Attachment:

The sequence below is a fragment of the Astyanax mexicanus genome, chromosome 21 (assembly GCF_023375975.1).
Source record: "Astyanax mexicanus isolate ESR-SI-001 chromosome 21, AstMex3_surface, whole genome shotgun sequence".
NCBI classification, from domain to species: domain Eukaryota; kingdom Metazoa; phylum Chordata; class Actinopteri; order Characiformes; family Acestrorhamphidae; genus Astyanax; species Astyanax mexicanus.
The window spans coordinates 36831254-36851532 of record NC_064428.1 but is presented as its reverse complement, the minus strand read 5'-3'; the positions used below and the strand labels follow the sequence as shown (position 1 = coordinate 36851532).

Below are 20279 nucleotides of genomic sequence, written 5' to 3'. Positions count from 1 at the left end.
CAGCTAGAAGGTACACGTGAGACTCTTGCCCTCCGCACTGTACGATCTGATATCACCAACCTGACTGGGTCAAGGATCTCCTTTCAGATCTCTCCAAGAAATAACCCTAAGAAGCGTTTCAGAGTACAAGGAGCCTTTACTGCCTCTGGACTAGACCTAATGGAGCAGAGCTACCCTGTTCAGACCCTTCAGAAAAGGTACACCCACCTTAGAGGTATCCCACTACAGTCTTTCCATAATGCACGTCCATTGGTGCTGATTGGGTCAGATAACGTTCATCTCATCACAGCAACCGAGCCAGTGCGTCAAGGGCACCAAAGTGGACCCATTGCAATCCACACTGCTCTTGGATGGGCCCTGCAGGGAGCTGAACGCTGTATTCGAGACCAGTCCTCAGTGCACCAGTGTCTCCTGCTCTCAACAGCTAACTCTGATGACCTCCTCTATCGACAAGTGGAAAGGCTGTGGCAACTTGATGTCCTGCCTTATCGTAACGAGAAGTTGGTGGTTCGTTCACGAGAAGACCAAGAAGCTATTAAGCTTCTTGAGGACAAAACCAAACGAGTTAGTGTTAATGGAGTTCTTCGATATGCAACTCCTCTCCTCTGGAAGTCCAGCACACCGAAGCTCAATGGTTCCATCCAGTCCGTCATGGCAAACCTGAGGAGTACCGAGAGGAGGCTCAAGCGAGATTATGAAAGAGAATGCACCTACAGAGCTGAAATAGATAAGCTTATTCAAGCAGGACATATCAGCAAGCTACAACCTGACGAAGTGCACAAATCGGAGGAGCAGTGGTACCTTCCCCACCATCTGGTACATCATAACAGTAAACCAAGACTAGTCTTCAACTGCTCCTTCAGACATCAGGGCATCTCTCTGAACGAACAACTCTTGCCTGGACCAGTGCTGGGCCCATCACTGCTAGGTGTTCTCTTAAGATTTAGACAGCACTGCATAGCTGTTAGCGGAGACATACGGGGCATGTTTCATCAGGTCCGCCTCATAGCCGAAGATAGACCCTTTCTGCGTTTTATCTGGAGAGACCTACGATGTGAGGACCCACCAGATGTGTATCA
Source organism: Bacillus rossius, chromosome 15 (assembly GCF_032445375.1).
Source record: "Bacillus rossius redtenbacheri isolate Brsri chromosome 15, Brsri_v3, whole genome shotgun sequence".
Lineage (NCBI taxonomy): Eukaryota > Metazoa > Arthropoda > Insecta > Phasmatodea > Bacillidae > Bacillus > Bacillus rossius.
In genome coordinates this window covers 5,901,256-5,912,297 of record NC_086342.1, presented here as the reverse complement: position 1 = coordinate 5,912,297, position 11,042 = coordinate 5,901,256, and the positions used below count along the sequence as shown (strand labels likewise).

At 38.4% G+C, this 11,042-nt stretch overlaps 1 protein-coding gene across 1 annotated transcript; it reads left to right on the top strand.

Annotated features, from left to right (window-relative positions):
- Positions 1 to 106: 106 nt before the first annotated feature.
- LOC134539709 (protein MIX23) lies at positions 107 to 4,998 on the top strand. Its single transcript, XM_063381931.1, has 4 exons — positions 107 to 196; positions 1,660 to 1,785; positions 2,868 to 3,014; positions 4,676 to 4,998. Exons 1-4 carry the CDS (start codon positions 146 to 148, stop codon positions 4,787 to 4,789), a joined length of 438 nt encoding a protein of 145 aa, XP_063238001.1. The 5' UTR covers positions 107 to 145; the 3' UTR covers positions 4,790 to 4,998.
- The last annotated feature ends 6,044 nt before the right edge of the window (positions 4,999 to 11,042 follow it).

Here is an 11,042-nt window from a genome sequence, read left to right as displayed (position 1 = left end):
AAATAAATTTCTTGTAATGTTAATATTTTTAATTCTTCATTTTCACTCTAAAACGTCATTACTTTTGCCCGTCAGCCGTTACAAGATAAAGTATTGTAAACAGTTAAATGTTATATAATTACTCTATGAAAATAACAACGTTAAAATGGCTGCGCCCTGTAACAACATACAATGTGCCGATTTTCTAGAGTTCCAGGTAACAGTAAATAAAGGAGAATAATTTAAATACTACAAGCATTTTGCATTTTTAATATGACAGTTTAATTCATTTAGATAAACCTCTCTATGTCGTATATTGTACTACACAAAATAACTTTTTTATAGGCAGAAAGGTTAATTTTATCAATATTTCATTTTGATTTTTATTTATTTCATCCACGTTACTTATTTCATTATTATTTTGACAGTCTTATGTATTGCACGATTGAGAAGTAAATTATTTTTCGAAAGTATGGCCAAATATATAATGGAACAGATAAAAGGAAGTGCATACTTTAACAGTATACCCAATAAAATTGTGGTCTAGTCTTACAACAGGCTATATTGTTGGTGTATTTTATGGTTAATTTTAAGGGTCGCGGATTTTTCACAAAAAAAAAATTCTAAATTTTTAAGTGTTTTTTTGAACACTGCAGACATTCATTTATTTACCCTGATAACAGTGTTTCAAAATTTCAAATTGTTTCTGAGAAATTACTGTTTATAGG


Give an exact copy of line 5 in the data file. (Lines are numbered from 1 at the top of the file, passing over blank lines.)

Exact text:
Below are 20279 nucleotides of genomic sequence, written 5' to 3'. Positions count from 1 at the left end.